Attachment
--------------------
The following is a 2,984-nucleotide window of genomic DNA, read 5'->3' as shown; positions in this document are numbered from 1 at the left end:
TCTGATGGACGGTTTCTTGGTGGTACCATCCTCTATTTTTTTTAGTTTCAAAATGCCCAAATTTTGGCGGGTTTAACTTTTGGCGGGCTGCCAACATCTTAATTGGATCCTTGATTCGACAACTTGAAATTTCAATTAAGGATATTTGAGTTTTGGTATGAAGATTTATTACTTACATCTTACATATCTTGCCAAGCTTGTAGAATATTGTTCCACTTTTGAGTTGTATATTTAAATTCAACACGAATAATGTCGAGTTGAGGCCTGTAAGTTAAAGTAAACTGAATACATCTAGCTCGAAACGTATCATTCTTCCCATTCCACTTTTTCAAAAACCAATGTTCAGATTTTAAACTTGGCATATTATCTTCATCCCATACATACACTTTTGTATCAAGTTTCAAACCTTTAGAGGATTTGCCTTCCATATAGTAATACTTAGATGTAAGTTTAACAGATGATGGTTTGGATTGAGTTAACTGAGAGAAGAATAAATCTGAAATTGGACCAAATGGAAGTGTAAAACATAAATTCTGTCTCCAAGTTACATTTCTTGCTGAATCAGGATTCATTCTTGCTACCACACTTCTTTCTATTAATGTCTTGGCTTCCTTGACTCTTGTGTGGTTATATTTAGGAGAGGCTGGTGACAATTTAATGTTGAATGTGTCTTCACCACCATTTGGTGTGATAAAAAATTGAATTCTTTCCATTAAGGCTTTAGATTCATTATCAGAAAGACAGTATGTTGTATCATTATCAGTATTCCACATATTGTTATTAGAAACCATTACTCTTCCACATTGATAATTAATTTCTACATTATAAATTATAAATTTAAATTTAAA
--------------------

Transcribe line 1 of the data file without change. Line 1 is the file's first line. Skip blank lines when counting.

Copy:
The following is a 2,984-nucleotide window of genomic DNA, read 5'->3' as shown; positions in this document are numbered from 1 at the left end: